In February 1926, Chinese art collector John Hilditch opened the Hilditch–McGill Chinese Palace Temple in Manchester. Filling a garage with Chinese objects and performing what he claimed to be Buddhist rituals, Hilditch insisted the temple offered visitors a chance to see Chinese art in ‘actual Chinese fashion and atmosphere’. This article analyses Hilditch’s attempts to construct an authentic temple and visitor accounts of its realism to analyse the relationship between high and low culture, and how China was understood and imagined in the 1920s. It shows how Hilditch’s combination of sensory effects adopted from mass culture and claims to museum notions of scientific verification, in addition to the projection of well-established stereotypes of China, skewed understandings of authenticity and invited faith—albeit most likely ‘ironic’ faith—in the temple’s legitimacy. Scholars have argued that the rise of mass culture prompted art museums to restructure on high cultural values but interpretation of the temple as a museum shows that the lines between mass culture and museums were blurred. The temple thereby encourages a broader definition of museums and complicates our understanding of interwar culture more generally by showing how the categories of high and low culture were less stable than some scholars have presumed.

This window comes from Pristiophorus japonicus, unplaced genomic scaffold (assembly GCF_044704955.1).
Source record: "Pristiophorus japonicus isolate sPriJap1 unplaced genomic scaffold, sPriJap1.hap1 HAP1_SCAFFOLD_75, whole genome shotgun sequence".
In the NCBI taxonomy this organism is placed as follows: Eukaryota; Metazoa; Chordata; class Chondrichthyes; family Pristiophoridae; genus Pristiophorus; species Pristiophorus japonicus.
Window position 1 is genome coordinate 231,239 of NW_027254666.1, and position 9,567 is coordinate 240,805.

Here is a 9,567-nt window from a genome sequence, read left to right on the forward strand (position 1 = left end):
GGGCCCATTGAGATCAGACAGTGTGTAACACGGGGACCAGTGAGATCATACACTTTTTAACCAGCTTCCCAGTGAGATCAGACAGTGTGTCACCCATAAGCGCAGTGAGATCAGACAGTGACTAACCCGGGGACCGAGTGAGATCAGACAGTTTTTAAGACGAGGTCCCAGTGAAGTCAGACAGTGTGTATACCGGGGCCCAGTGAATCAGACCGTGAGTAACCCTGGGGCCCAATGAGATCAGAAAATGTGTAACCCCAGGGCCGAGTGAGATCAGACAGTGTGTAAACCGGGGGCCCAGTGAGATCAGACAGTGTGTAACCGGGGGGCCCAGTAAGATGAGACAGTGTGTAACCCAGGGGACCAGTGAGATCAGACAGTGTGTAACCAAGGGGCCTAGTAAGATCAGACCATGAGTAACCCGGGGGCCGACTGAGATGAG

|Number of pages||25|
|Journal||Twentieth Century British History|
|Publication status||Published - 14 Dec 2021|